Another way to provide a more professional look during meetings is to use external webcams that offer enhanced resolution, filtering and zoom capabilities. Logitech’s Brio Webcam(opens in new tab), priced at $199, offers 4K UHD resolution and HDR, plus it supports Microsoft’s Windows Hello(opens in new tab) authentication, which is handy for those that want to use facial recognition to login but also like to keep their laptop lids closed. Options for less than $100 include the Microsoft LifeCam Studio(opens in new tab), Razer Kiyo(opens in new tab) and Logitech’s C920 HD Pro(opens in new tab)

Consider getting headsets to trick out your employees' remote meeting experience. (Credit: Getty)


9. Get some external monitors, because eye health matters.

Employees accustomed to working in offices with big, or dual, monitors will find it difficult to be constrained to a markedly smaller display at home, especially if they are multitaskers who run multiple applications side-by-side. There are many suitable options for external monitors in the $100 - $200 price range. 

The most important factor is to make sure the display you choose can connect to the computer. Newer systems tend to offer HDMI or DisplayPort connections, but even those are starting to shift to the USB-C connector system. For newer Macs, it’s USB-C, and to connect these to external peripherals like monitors, keyboards and a mouse, you’ll need to buy hubs. Popular ones(opens in new tab) include HooToo’s 6-in-1 USB-C Adaptor(opens in new tab) and the Satechi Aluminum Multi-Port Adapter V2(opens in new tab).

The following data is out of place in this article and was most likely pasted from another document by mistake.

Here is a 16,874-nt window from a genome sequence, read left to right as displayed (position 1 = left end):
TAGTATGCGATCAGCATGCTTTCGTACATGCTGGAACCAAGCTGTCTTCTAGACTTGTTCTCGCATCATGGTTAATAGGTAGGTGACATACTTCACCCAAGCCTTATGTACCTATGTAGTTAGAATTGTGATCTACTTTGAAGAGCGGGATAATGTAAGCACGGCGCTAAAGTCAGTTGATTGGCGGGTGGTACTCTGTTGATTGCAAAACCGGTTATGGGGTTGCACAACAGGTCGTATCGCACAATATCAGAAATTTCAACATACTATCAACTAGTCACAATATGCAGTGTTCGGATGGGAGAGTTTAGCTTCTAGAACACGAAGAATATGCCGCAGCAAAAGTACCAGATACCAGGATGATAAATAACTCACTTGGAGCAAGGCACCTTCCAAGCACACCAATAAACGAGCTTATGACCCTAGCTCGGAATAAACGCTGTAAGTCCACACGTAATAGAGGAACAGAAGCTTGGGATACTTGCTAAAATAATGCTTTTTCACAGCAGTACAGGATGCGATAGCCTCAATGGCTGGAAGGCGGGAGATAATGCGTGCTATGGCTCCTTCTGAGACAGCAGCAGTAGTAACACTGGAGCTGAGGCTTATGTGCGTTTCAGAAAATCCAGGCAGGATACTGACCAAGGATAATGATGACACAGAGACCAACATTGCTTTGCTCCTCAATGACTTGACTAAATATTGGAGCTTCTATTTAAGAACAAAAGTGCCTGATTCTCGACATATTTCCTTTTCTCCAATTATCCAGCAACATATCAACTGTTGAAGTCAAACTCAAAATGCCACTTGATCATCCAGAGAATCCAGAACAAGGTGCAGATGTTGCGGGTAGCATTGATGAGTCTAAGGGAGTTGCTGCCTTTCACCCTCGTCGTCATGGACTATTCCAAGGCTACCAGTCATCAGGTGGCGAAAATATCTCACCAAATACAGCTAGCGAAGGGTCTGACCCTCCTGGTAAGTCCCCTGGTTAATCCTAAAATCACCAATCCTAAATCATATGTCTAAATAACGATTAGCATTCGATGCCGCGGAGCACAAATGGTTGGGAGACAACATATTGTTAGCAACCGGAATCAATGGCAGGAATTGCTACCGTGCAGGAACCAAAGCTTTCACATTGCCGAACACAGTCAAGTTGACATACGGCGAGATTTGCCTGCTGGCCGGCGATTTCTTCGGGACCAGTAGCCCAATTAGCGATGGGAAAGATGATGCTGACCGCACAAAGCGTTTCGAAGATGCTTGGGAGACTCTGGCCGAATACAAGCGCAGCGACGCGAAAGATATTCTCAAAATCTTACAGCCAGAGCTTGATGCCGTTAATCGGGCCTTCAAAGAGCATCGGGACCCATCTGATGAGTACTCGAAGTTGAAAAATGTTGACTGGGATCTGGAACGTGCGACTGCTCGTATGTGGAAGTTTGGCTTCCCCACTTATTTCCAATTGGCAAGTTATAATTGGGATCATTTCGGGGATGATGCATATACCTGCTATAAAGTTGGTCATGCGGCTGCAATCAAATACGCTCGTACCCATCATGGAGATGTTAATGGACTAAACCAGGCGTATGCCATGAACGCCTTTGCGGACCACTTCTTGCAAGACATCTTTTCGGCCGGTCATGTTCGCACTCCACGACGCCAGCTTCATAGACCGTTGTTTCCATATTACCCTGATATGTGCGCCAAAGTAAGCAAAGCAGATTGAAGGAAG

Problems arise if one of the devices is older than the other and has only legacy VGA or DVI connectors(opens in new tab)

Although a less technical issue, it’s also important to make sure not to choose a display that’s too big to fit on the user’s home desk — or kitchen table. If resolution and aesthetics matter, the top displays of 2020(opens in new tab) include some that look more like sculptures than computer peripherals. 

10. Lock it all down.

Last but most definitely not least is security. 

Make sure employees watch for “HTTPS” when connecting to cloud services. If they need to connect into your network, consider a VPN. Many are available for less than $10 a month.(opens in new tab) 

Public and unsecured Wi-Fi is a no go. Here’s a guide for employees to make sure their connections are secure.(opens in new tab) They can also check in with their internet providers.

Ensure that applications and operating systems are up-to-date. Use two-factor authentication and strong passwords (or get everyone a password manager(opens in new tab)), and make sure files are backed up. That’s not an issue for employees using Office 365 or G Suite, but if they are working locally on a hard drive, they need a remote-backup system, like Carbonite(opens in new tab), which is available starting at $5 per month. 

Unfortunately, phishing attempts, where would-be attackers try to trick people into downloading malicious files or click on dangerous links, are on the rise, significantly.(opens in new tab) The goal may be to get into your network to steal data, or it may be a ransomware attempt. Most problems arise when someone clicks on a link or downloads an attachment that looks legit but isn’t, so equip employees with an email security service. (opens in new tab)The more spam you can keep out of inboxes, the better. Here are more prevention tips(opens in new tab) and what to do if you end up ransomed. 

Security awareness training is also useful. You can contract with a number of companies(opens in new tab) to test out how well remote employees spot attack attempts.

These are just the bare minimum. We like how a coalition of 13 nonprofits have banded together to offer a “Work From Home. Secure Your Business(opens in new tab)” plan that offers simple recommendations to keep remote workers safe. MSPs generally also offer security packages.

Happy (high-tech) working from home!